(The filmed results)

Director: Emmett Alston
Starring: George Kennedy, David Michael O'Neill, Pamela Gilbert

The movie Demonwarp ended up, for the most part, to be filmed exactly as it read in its revised screenplay, right down to the characters using the same lines of dialogue. However, the process of transforming this story into a visual and audio medium did not keep the story at the level of being tolerably mediocre - to say the least. Though the screenplay of a movie is frequently underrated regarding said movie's eventual success or failure, comparing the screenplay of Demonwarp to the filmed results goes to show that the direction of a particular movie has at least equal importance as well.

To be sure, there were a good deal of changes made to the story before filming commenced. Many of these are petty and pretty insignificant; the gorilla mask, for example, is missing the battery-operated blinking Smile!red eyes that the screenplay describes. However, there are a number of places where there were more significant changes. In this version, there is a new character. Well, you can't really call him a character, since he remains nameless and I don't think I can remember him ever uttering a word. The character is a photographer who suddenly appears midway through the movie, and his only purpose seems to be so he can run into the Bigfoot creature, get scared, and run away while being chased. And chased some more. And more. And even more, before he's finally caught, killed, and immediately forgotten about afterwards. Another change comes from the alien craft that makes an appearance at the beginning. The screenplay describes it as a, "...huge spherical starcraft, partially buried in the side of the mountain. It glows and smokes from its entry into Earth's atmosphere. The ground is gouged in a great scar from its crash." The filmed results have the starcraft barely bigger than a basketball, not glowing or smoking at the crash site, and we only see about a three feet length (at the most) of the "great scar" (more like a ditch) it left in an open plain.

It's obvious from such execution like this that the production had an extremely low budget, which can be assumed dictated a lot of the changes. You won't see Crafton here killed by falling into a pit lined with sharp stakes - here he simply has his head smacked against a boulder. While some changes like this don't belay the cheap nature of this movie, there are unfortunately a lot more that do. The originally written climax had a number of striking things to behold, but with the low budget all of these things look cardboard to the eye, or they have simply been eliminated all together. Though the rest of the movie does seem as if it could be comfortably made for a low budget - it's pretty much all outdoors work, with just the actors and a few simple props thrown in - there is still the annoying feeling of cheapness to be behold. For one thing, the forest here is not the "majestic forest, thick with pines" as described in the screenplay. The scenery is clearly that of southern California, a mix between scraggly dried-out trees and small clearings of yellow grass and sandy soil. Though this is a natural location, it's one that isn't spectacular or one that could seemingly be holding secrets or horror. Another way the movie gives itself the constant feeling of cheapness comes from the cinematography. Although it was shot on film, the unnatural look of everything seems almost that coming from videotape.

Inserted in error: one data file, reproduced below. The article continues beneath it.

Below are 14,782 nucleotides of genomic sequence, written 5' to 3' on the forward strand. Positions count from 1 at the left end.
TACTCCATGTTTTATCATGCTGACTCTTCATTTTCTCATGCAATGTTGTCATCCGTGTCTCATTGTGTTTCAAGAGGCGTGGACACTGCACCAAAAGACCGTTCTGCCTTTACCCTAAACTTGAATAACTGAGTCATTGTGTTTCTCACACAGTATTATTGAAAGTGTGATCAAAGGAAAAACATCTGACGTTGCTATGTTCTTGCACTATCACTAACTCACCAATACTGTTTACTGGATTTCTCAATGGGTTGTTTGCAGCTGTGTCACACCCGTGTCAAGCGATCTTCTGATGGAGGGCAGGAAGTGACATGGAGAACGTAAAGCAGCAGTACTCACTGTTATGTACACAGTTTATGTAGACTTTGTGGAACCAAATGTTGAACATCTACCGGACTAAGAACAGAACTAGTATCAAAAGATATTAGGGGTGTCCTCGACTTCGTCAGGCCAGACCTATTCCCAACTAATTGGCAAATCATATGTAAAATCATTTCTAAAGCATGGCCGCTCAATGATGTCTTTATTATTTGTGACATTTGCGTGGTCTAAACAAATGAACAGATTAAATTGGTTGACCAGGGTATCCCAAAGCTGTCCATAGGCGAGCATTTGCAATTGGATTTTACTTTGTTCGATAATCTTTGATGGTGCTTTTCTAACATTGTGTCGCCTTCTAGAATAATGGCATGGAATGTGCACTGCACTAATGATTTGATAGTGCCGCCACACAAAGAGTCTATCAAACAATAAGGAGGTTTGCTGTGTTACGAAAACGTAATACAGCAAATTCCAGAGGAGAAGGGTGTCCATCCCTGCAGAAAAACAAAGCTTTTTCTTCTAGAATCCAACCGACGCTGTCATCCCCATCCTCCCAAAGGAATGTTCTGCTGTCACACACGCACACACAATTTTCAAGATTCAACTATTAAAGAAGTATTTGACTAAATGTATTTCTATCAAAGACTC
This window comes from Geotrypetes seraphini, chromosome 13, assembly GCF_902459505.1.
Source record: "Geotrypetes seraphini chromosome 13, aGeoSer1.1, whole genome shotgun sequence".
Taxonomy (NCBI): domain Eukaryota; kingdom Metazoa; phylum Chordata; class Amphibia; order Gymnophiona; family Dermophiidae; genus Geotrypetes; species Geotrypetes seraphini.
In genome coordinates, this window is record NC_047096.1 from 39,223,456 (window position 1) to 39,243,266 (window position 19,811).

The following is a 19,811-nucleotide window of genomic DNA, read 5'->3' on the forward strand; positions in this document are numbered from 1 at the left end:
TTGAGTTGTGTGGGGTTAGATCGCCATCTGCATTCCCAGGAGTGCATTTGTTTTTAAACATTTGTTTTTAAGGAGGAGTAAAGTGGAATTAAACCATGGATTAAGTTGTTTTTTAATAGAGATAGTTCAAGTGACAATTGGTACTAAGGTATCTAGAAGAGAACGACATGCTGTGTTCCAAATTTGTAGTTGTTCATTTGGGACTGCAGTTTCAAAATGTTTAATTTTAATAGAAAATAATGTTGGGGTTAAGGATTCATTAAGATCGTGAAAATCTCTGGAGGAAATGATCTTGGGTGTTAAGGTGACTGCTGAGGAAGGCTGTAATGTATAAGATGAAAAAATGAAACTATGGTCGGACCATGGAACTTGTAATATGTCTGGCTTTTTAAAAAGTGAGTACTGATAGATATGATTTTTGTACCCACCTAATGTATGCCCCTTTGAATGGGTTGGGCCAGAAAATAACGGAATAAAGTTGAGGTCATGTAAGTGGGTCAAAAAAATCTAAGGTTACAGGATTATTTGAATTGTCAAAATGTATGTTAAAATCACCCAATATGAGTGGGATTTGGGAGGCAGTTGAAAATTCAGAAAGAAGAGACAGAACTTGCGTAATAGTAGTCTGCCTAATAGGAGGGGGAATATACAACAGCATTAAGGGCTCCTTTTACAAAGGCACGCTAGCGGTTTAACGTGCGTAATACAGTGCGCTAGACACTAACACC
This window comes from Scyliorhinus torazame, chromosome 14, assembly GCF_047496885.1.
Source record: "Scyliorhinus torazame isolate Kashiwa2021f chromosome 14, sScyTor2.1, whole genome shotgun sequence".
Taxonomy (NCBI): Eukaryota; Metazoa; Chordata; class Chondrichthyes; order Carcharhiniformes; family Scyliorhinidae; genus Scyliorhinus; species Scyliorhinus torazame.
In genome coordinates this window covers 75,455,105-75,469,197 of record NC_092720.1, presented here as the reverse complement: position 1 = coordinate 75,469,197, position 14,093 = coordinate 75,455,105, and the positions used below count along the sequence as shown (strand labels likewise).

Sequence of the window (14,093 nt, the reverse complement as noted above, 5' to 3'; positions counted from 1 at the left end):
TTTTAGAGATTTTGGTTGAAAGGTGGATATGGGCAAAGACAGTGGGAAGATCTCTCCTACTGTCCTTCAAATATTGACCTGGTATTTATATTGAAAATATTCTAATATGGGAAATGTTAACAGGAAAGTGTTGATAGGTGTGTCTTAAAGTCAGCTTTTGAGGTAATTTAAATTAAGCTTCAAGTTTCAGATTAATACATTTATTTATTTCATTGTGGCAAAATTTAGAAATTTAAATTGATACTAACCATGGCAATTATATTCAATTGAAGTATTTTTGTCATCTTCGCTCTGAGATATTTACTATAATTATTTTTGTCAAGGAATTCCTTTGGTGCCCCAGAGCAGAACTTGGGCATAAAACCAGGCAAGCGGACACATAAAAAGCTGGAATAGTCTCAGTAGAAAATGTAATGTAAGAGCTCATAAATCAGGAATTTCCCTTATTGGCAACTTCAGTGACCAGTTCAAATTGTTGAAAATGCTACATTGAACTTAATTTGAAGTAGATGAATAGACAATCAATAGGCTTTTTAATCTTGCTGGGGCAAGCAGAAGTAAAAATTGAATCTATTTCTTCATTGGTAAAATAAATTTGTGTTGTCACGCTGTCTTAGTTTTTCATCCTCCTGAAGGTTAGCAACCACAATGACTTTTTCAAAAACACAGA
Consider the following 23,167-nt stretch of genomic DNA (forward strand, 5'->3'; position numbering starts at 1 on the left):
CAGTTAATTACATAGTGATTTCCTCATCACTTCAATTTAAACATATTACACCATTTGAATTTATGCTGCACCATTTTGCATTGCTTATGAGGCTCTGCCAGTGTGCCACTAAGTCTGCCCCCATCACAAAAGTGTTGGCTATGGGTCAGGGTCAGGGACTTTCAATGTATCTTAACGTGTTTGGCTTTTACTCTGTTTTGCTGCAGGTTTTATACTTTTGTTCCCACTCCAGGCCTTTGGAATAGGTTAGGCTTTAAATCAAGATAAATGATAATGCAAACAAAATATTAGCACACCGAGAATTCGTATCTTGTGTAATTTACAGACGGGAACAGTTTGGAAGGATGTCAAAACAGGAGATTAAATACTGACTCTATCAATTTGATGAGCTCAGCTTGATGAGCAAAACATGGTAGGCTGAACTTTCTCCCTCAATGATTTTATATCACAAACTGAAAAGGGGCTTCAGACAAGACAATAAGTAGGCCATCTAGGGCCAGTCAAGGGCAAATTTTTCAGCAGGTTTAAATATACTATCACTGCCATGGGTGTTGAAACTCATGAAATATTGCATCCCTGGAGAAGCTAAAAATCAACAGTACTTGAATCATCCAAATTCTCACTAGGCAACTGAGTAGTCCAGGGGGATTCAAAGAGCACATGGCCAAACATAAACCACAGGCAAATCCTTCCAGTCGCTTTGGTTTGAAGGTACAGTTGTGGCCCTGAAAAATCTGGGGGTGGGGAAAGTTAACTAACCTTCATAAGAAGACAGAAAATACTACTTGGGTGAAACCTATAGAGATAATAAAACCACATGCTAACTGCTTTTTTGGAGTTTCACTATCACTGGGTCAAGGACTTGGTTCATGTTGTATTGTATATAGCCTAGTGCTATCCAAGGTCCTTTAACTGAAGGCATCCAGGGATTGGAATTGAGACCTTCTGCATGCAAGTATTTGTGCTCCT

The makeup effects run hot and cold. The gore effects for the most part are acceptable, though the zombies are not very convincing - their inconsistent appearance makes it appear they were obtained from the makeup department of several different zombie movies. The movie's big creation - the Bigfoot creature - is okay, I guess. The face is somewhat stiff, though it does have some movement, and its body is acceptably shaggy. It certainly doesn't embarrass itself any more than the rest of the cast. Certainly better than the two actresses who play the roles of the marijuana-seeking bimbos. These two actresses are so bad it's hard to believe that they are not actually trying to give the most awful performances possible. The rest of the youths in the cast are not so bad, though they are pretty bland, doing what they are given and nothing more. Though as I pointed out in the screenplay review, these characters are not exactly written with much depth. As for the one seasoned professional in the cast - George Kennedy - this is not one of his finest hours. Just as in the screenplay, the part of Crafton has no real bearing on the plot. Kennedy just has three brief scenes, scenes that come across as hastily set up and shot. Kennedy also doesn't seem that very enthusiastic to be here, half-heartedly spouting his lines with a look of distraction in his eyes, as if he was thinking of some pressing concern in his private life during filming.

This lack of passion can be also found elsewhere in the movie. There is no sign there was any enthusiasm or desire to do as good a job as possible by director Alston. While the screenplay certain had more than a foot in the very familiar, it could have been given a shot of adrenaline with a zippy pace, cajoling enthusiasm from the actors, even with some pushing towards the makeup department to give the audience some guilty gory pleasures. Instead, just about every scene and everything in the scene comes across in the most tired way possible. Demonwarp is not just one of those movies made for insomniacs, it was apparently made by insomniacs as well.

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See also: King Cobra, Madman, Rituals